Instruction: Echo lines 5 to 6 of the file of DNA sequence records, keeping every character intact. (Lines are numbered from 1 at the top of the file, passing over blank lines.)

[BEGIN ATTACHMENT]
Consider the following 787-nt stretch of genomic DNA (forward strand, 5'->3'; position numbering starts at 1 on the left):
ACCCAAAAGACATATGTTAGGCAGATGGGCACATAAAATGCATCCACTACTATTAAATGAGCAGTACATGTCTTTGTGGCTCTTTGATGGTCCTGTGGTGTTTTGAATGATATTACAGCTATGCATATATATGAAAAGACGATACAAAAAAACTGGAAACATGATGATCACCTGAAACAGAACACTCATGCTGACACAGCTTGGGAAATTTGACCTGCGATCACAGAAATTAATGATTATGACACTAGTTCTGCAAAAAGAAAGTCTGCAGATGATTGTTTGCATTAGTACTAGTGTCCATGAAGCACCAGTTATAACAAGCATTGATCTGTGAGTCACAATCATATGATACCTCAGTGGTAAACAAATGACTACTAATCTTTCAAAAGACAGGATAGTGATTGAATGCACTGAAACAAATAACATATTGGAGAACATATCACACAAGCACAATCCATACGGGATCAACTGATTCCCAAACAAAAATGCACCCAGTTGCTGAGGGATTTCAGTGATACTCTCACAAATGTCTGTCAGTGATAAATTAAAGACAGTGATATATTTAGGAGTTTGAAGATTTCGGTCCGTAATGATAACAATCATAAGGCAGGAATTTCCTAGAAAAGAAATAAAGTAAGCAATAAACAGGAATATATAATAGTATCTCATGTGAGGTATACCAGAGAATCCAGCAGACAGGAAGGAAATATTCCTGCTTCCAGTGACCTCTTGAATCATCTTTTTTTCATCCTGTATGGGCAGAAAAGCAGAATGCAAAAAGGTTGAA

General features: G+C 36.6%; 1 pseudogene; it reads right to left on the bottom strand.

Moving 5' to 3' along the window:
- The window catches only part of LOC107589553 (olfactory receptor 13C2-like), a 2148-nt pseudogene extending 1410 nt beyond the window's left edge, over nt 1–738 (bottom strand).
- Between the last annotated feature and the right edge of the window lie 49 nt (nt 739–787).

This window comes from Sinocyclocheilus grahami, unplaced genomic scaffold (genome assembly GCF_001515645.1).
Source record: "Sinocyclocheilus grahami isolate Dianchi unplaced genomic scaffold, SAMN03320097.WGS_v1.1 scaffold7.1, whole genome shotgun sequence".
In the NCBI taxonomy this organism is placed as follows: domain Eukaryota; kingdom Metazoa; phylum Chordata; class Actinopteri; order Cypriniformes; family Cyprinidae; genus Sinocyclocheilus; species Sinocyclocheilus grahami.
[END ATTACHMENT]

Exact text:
- The window catches only part of LOC107589553 (olfactory receptor 13C2-like), a 2148-nt pseudogene extending 1410 nt beyond the window's left edge, over nt 1–738 (bottom strand).
- Between the last annotated feature and the right edge of the window lie 49 nt (nt 739–787).